Pinal County Sheriff Paul Babeu — who became the face of Arizona border security nationally after he started stridently opposing illegal immigration — threatened his Mexican ex-lover with deportation when the man refused to promise never to disclose their years-long relationship, the former boyfriend and his lawyer tell New Times.
The latest of the alleged threats were made through Babeu's personal attorney, who's also running the sheriff's campaign for Congress in District 4, the ex-lover says.
He says lawyer Chris DeRose demanded he sign an agreement that he would never breathe a word about the affair. But Jose Orozco refused.
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The 34-year-old from central Mexico charges that the sheriff's lawyer warned against mentioning the affair with Babeu. DeRose said gossip about Babeu would focus attention on Orozco, attention that could result in his deportation, Orozco says.
Melissa Weiss-Riner, Orozco's attorney, confirms her client's account.
She says she spoke directly to the sheriff's lawyer, DeRose, about the Babeu camp's threats that Orozco could be deported if he "revealed the relationship." She says DeRose falsely claimed that Orozco's visa had expired.
"Jose came to our firm because he felt he was being intimidated, and he was in fear for his life," Weiss-Riner says. "He wanted his legal rights protected."
(After this story was published online February 17, Babeu and DeRose denied Orozco and his lawyer's threat-of-deportation allegations, and — under pressure — the sheriff came out as a gay man and admitted that he'd had an affair with Orozco. The sheriff didn't dispute the authenticity of any text messages or photos appearing with this article.)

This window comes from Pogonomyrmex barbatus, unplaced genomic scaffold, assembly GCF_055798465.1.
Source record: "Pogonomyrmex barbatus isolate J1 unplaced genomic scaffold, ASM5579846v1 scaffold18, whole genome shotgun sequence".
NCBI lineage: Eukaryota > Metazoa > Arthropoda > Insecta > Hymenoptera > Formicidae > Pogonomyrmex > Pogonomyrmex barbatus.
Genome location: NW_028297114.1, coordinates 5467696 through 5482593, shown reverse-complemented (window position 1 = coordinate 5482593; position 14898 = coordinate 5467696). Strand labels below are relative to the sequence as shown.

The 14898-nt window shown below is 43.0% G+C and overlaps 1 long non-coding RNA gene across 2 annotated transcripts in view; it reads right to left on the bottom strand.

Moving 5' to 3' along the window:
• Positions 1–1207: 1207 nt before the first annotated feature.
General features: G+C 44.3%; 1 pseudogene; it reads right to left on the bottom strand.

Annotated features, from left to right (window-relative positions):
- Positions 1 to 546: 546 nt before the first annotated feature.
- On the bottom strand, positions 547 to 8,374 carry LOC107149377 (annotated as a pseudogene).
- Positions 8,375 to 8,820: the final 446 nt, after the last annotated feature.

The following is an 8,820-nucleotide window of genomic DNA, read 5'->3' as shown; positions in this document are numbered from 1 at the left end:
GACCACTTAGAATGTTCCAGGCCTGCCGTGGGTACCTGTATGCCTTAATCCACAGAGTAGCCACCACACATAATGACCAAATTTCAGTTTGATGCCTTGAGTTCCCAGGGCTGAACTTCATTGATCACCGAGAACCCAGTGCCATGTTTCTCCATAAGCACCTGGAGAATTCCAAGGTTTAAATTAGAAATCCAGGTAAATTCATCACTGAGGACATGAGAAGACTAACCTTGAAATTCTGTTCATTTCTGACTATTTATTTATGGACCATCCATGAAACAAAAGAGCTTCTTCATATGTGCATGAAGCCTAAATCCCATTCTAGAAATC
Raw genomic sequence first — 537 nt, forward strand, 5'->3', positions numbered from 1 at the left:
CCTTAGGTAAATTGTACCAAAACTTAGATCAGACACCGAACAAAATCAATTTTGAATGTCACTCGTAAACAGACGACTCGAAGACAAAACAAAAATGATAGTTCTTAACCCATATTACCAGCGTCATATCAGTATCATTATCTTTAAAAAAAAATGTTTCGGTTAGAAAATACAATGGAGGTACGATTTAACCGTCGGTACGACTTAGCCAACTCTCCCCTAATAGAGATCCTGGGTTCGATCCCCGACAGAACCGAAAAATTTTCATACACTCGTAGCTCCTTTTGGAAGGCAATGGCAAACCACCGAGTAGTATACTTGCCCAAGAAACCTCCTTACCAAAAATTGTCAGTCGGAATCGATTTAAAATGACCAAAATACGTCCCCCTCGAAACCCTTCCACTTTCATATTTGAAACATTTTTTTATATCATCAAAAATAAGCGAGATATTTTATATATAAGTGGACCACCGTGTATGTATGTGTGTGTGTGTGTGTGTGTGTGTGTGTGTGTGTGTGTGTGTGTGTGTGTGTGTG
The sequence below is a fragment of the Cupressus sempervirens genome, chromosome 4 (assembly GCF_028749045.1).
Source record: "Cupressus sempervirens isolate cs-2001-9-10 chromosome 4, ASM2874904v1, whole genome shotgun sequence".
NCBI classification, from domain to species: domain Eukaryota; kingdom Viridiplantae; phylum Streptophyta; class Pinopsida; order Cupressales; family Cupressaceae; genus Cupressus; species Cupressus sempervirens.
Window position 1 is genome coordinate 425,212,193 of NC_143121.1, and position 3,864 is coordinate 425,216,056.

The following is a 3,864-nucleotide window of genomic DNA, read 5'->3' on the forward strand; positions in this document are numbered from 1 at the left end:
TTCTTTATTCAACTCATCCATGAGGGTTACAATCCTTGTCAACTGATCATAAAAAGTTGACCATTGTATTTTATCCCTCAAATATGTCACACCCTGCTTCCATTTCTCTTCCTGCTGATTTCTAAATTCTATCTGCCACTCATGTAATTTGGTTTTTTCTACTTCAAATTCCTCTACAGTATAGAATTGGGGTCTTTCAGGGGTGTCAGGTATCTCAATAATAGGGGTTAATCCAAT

Informed of the situation, Nancy-Jo Merritt, a longtime Phoenix immigration attorney, says a threat of deportation would be indicative of an "atmosphere that's been created politically in this state, so that if you get angry at someone who is Hispanic, you immediately jump down to the level of threatening to deport him.
"If what [Babeu's attorney] says is correct [about Orozco's being illegal], either the sheriff had a long relationship with someone he knew was undocumented, while all the time being Mr. Bluster about the border and using it for political gain," or he threatened to deport someone he just broke up with, Merritt says.
"That's just the worst kind of hypocrisy."
She adds that federal immigration-enforcement agents have better things to do than "take care of Babeu's boyfriends."
Antonio Bustamante, a criminal defense attorney and immigration activist, tells New Times that if the allegations against Babeu are true, "To use a position of authority . . . and make legal threats opens a Pandora's box of ethics issues for any law enforcement person or any elected person. In this case, he's both."
Orozco says he met Babeu in October 2006 on gay.com, a dating website. What started with an online invitation from Babeu for the two to get together, he says, turned into not only a personal relationship but a professional one.
Orozco says he created and maintained Babeu's campaign websites, his Facebook page, and his Twitter account. Babeu didn't pay him for his online services, he claims.
Orozco says Babeu told him that he loved him and was with him exclusively. But Orozco suspected Babeu was lying. The relationship soured, and Orozco believes that Babeu sent DeRose after him. He says DeRose demanded the passwords to Babeu's websites and social-media accounts. Orozco says he complied but that Babeu and his attorney also wanted Orozco to sign a document that would bind him legally to keep silent about the relationship.